Now, what do you think I did with this cream?!

She should sell this stuff

Cereal: one of the hardest things to give up when making the change to a real food way of life.  I won’t get into it now, but lets just say that your great-grandmother wouldn’t recognize many of the “breakfast cereals” on shelves nowadays as food, many of which really look more like toys than food.  You know who you arIMG_0764e, Lucky Charms!

My family is now used to an eggs-for-breakfast way of life, with the occasional soaked-flour-pancake-morning mixed in, and we all are happy.  Yet when we go to grandparents houses or visit other friends/family, my kids gobble down bowls of cheerios like they had never before eaten.  How is it possible, when they’ve had only a handful of interactions with such things that they’re so enchanted?  Maybe its the cold milk combined with the crunch & slurp.  Maybe its the sugar.  Whatever it is, they gobble while I turn my head and mentally vow to get some liver in them when we get home.

Then along comes my friend Liz, who casually mentions her soaked granola when we were over for dinner.  After one taste, yum!   When I tried it at home, there were 8 hands nibbling from the trays as they cooled.  This will be what saves us on sleepy mornings during the school week.  Since she’s not selling this, I bring to you Liz’s soaked granola recipe:

Note: in typical fashion, I didn’t have the right seeds/nuts on hand, so I subbed in cashews for almonds, and simply omitted the pumpkin & walnuts.  It still worked great!  My kids love to put raisins on top too- anything with toppings pleases the little ones.

Liz’s Soaked Granola

Soak 6 cups organic rolled oats in water (just enough to barely cover) and six tablespoons yogurt or whey overnight. Soak one cup sliced almonds in water with one tablespoon yogurt or whey.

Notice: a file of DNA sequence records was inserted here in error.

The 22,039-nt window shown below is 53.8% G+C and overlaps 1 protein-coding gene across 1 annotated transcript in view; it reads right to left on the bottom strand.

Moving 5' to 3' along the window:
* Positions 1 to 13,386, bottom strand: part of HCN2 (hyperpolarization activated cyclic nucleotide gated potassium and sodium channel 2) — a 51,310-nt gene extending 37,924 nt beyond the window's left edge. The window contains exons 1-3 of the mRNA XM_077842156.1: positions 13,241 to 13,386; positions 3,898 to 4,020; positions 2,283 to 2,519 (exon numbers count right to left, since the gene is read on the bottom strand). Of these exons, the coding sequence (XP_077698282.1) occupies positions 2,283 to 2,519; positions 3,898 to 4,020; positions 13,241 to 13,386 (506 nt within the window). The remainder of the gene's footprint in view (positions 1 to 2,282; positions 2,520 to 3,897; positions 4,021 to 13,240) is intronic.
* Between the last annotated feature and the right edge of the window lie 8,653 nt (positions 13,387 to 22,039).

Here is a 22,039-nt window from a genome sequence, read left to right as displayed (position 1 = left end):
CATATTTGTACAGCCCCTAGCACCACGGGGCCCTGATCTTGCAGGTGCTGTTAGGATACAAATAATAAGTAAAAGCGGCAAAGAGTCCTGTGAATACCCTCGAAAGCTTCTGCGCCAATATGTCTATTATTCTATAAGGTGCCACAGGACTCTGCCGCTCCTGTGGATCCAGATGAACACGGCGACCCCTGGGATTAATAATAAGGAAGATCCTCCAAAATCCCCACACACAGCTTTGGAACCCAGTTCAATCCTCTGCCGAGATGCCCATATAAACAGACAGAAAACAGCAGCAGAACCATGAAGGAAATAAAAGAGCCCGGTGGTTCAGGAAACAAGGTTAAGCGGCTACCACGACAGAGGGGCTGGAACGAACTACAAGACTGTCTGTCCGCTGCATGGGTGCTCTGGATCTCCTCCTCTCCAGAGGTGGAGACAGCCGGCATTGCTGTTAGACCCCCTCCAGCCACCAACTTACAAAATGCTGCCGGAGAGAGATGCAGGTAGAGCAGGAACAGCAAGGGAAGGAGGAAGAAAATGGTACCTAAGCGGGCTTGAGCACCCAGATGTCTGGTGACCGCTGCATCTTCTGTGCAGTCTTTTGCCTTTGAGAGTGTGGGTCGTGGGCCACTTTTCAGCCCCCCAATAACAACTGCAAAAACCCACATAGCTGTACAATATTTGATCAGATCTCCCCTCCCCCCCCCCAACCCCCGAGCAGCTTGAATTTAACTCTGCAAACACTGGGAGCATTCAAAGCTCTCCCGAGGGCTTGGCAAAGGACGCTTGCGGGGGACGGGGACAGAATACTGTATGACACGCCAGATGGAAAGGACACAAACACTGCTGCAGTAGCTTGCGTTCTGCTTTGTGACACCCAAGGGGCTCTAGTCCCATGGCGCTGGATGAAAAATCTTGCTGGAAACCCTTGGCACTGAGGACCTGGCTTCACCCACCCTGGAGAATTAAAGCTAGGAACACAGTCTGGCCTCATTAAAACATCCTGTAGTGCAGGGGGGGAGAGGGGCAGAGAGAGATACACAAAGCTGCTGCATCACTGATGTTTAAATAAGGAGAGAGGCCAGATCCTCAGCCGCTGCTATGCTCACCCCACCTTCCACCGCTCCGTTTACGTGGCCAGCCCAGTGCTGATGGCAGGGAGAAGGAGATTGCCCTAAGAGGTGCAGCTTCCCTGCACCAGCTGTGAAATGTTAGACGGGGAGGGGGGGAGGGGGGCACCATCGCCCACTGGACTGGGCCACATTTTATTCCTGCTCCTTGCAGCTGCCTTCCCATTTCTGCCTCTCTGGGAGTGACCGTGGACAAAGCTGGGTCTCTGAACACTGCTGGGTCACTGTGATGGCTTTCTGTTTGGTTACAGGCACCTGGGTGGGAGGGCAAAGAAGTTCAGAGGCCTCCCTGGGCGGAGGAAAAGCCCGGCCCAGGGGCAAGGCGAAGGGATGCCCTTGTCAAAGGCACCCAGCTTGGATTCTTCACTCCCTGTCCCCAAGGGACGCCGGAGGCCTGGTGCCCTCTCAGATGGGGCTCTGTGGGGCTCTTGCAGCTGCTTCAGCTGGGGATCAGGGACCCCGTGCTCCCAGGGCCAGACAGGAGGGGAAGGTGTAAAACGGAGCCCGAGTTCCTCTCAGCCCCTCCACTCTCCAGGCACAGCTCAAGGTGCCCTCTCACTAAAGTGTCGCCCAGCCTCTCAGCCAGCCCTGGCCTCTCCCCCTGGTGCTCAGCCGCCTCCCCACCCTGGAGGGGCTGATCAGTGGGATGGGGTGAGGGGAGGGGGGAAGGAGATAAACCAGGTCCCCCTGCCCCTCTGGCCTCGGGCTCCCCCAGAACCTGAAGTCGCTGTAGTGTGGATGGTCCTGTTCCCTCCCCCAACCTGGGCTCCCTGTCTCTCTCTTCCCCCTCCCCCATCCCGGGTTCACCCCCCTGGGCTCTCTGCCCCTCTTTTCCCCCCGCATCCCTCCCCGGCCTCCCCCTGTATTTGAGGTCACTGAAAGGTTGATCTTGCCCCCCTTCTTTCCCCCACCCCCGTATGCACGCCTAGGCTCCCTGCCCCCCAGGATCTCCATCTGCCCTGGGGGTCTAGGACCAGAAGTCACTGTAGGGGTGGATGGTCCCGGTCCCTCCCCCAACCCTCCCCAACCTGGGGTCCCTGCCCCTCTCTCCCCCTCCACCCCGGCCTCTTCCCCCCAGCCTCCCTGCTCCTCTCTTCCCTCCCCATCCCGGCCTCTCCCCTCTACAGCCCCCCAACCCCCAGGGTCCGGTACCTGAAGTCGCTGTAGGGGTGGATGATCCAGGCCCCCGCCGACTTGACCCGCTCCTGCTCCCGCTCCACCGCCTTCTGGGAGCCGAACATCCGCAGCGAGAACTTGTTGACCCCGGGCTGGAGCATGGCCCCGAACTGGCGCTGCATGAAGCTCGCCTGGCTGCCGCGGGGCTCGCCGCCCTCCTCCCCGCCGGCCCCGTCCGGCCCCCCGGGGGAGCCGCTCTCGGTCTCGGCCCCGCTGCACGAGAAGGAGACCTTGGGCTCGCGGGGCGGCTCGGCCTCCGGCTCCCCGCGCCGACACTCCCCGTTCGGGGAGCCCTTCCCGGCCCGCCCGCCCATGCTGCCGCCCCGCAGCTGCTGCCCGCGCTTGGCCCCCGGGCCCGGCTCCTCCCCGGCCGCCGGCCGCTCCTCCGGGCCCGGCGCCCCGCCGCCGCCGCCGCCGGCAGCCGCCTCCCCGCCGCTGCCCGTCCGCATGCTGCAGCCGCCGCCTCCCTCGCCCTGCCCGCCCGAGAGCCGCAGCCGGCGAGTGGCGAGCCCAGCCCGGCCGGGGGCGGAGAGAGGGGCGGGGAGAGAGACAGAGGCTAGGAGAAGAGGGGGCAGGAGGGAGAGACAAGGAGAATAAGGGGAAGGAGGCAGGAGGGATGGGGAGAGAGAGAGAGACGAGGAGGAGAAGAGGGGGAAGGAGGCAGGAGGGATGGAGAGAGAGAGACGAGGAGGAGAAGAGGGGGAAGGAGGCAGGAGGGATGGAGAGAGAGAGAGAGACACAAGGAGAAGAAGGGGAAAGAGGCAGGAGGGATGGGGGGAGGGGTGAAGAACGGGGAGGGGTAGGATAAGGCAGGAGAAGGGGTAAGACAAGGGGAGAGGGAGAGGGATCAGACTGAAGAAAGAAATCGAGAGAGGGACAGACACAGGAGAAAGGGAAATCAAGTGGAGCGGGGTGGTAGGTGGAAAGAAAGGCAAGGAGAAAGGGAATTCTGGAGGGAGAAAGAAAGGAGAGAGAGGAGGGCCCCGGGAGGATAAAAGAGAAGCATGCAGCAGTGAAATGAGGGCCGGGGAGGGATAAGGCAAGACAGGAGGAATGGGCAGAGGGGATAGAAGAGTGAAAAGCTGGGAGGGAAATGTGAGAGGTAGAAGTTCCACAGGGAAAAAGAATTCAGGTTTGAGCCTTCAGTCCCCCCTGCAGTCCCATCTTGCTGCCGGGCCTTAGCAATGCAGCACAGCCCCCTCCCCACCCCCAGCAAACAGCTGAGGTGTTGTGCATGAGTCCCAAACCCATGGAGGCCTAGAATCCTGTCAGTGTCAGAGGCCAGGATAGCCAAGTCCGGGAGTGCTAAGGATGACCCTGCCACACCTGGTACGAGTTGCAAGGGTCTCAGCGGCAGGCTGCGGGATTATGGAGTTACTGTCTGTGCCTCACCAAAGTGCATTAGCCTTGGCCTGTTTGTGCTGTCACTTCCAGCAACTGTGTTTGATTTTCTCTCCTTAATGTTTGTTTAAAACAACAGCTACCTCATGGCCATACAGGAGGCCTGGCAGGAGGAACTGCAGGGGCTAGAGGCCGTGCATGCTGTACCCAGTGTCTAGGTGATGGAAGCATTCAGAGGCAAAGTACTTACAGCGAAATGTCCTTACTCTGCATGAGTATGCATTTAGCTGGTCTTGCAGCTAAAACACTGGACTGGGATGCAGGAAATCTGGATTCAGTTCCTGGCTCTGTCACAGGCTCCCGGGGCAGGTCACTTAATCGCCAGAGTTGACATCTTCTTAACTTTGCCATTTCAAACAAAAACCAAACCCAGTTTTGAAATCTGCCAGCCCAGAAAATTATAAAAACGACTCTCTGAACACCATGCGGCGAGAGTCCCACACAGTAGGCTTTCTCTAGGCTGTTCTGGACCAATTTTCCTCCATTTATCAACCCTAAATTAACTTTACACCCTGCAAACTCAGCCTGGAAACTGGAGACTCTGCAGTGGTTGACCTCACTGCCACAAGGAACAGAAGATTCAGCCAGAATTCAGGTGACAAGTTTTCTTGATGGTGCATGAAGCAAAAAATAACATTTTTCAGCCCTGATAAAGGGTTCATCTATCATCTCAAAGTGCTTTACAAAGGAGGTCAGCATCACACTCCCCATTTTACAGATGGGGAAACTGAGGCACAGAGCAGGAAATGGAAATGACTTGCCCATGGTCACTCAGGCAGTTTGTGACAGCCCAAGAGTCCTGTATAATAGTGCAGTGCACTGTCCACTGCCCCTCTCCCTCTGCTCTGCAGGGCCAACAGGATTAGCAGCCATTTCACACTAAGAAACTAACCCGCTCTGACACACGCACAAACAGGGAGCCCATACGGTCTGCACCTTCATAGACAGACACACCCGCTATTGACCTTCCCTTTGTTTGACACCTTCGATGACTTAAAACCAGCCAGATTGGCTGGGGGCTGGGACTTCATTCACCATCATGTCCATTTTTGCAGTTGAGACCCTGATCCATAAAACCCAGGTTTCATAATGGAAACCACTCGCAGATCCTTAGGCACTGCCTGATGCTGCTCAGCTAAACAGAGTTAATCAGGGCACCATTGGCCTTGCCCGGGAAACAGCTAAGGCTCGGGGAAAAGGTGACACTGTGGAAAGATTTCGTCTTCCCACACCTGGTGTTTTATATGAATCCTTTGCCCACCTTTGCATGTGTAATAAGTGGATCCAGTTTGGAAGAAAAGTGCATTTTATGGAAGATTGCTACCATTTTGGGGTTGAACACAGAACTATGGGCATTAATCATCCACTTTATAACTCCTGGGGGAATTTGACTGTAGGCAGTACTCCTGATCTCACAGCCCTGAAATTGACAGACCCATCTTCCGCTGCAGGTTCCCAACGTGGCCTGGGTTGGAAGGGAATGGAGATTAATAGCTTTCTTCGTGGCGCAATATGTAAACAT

The next morning, dry oats and almonds at 200.  It takes roughly 4 hours, stirring every 30 minutes.

When oats and almonds are dry, add in:
1 c. Sprouted sunflower seeds (if you don’t have sprouted, soak overnight in the same manner as the almonds)
1 c. Sprouted pumpkin seeds  (same as above, if you don’t have sprouted)
1 c. Shredded coconut
1 c. Pecans or walnuts, crushed

Mix dry ingredients.

Mix wet ingredients together in a separate bowl.

3 tbsp coconut oil
1/3 c. Olive oil (can use just coconut oil if preferred).
4 tbsp maple syrup
1 1/2 tsp salt only if nuts are unsalted, otherwise omit.
2 tsp vanilla
2 tsp cinnamon

Mix wet & dry ingredients together, then bake on baking sheets at 300 for 20-30 minutes.  I baked at 325 and it worked, but browned quick so you’ll need to be ready to take it out at 15-20 minutes or less- keep a close eye on it.  Mix every 10 minutes.  When out of the oven, mix in 4 tbsp of ground flax seeds.  Enjoy!